Of course, the tricky part is that such a state of (relative) safety is
rooted in a set of geopolitical, financial, and military arrangements
that do not sustain themselves in perpetuity. We should not make the
mistake of believing that the US is on a teleological path to greater
and greater levels of security. The policy choices we make matter too,
as do those of allies, competitors, and other states. Additionally, 90%
of threats are not existential but still necessitate strong tools of
national power. Saddam Hussein’s invasion of Kuwait and threatening of
Saudi Arabia did not challenge American national survival. But the prospect of Hussein gaining strategic control of the Persian Gulf was enough to trigger the Carter Doctrine tripwire. And while terrorism does not pose an existential risk, it is still the responsibility of the state to protect its citizens from terrorists and imprison or destroy irregular enemies.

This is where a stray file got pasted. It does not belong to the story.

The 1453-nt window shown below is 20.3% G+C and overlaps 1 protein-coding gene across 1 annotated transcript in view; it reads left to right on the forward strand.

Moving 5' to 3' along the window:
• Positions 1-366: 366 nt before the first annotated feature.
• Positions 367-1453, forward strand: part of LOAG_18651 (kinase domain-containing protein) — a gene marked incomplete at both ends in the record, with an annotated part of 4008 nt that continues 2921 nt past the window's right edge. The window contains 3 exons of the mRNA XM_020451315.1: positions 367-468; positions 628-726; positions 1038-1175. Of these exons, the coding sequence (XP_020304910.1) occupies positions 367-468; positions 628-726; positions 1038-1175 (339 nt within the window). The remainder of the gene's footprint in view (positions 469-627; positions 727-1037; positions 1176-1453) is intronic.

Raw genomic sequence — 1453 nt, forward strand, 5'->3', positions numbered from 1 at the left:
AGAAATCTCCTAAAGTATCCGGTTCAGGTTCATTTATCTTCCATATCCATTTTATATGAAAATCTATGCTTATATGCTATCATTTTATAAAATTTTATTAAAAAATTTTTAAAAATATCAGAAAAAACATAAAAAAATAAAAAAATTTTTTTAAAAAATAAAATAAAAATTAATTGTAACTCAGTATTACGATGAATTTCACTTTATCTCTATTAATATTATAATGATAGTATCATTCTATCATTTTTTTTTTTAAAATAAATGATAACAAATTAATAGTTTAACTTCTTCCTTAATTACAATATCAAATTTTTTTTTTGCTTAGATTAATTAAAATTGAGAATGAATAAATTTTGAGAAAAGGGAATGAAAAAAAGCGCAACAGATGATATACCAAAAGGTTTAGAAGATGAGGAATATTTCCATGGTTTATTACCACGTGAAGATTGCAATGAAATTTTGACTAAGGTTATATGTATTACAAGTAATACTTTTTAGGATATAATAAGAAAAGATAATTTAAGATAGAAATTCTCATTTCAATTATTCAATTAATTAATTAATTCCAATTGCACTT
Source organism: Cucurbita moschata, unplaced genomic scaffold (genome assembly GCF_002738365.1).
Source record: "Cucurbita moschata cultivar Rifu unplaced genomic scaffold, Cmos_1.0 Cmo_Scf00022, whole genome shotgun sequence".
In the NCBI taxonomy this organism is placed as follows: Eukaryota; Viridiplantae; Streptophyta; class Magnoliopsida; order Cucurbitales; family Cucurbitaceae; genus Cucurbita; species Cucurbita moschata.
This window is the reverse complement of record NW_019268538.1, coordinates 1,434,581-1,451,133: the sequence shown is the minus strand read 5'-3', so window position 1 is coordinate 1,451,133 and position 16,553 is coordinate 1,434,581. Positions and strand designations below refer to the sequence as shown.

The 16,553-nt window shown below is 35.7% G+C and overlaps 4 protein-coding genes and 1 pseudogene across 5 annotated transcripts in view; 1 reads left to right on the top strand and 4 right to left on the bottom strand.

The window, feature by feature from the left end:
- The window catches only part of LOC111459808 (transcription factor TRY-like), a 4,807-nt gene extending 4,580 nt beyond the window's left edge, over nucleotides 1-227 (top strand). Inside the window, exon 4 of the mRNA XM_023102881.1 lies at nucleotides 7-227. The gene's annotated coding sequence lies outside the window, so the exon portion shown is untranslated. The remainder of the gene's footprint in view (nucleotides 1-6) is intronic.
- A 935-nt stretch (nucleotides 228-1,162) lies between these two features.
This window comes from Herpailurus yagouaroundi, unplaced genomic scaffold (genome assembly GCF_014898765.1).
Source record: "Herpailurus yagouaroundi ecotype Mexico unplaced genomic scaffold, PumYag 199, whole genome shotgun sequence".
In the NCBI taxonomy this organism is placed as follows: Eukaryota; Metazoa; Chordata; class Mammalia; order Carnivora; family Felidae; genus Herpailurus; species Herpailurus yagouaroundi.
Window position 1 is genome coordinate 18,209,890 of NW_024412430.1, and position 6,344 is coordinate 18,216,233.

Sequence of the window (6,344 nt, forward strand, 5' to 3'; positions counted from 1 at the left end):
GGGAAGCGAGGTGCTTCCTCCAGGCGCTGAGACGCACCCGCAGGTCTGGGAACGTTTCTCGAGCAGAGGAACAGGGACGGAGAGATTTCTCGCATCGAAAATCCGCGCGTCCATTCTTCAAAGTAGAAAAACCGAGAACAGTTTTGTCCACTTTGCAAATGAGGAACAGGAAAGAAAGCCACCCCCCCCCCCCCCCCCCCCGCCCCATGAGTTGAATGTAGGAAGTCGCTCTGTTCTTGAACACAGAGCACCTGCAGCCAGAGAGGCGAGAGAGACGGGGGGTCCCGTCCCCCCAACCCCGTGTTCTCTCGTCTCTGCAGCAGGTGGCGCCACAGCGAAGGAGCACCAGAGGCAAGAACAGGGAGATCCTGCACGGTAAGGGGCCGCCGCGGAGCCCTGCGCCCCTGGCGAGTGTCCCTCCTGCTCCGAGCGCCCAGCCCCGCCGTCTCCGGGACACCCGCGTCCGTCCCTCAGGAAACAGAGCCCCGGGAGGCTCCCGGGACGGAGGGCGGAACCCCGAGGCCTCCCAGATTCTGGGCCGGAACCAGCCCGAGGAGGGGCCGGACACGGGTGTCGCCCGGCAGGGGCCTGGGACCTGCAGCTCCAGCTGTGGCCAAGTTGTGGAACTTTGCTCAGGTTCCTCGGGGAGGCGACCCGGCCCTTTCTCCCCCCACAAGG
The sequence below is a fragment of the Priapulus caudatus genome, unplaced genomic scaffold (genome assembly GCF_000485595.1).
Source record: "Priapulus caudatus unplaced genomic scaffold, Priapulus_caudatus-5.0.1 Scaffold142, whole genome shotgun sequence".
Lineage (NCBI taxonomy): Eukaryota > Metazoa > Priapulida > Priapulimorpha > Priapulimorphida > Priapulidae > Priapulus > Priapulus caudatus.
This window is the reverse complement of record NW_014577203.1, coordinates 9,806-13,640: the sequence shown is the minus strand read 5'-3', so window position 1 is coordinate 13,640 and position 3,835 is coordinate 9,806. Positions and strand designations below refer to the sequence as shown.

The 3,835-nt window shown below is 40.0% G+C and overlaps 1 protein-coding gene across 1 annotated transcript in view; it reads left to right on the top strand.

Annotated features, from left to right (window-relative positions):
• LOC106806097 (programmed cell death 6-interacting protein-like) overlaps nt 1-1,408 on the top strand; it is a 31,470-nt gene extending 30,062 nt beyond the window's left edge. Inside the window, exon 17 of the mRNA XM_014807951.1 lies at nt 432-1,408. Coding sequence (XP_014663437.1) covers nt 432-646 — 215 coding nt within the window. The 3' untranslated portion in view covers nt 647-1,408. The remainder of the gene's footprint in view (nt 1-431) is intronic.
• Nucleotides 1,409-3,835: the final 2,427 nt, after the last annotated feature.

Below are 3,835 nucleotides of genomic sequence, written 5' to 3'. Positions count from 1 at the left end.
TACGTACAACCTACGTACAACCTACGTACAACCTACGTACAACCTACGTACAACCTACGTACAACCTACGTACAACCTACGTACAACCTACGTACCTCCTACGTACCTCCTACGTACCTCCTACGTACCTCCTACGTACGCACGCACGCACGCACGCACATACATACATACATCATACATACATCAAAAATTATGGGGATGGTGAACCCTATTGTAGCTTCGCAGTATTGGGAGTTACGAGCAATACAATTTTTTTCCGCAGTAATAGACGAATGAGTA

My discussion of finance and health is not an argument that US national security policy should be revamped around preventing market crashes or virological outbreaks—that’s the proper place for economic and health instruments of national power rather than the Pentagon or the FBI. But we should be more aware, especially, when contemplating the idea that the world is more interconnected, that only in distinctly nonmilitary areas such as finance and health does interconnection pose a significant danger for the United States and individual American citizens. When it comes to everything else, we must acknowledge our good fortune to have two oceans, a strong military and intelligence apparatus, and diminished but nonetheless powerful allies. The Soviet nuclear threat was the only time that neither distance nor military and intelligence strength could grant us protection from existential risk, and the fact that this threat no longer exists should arguably be more explicitly recognized.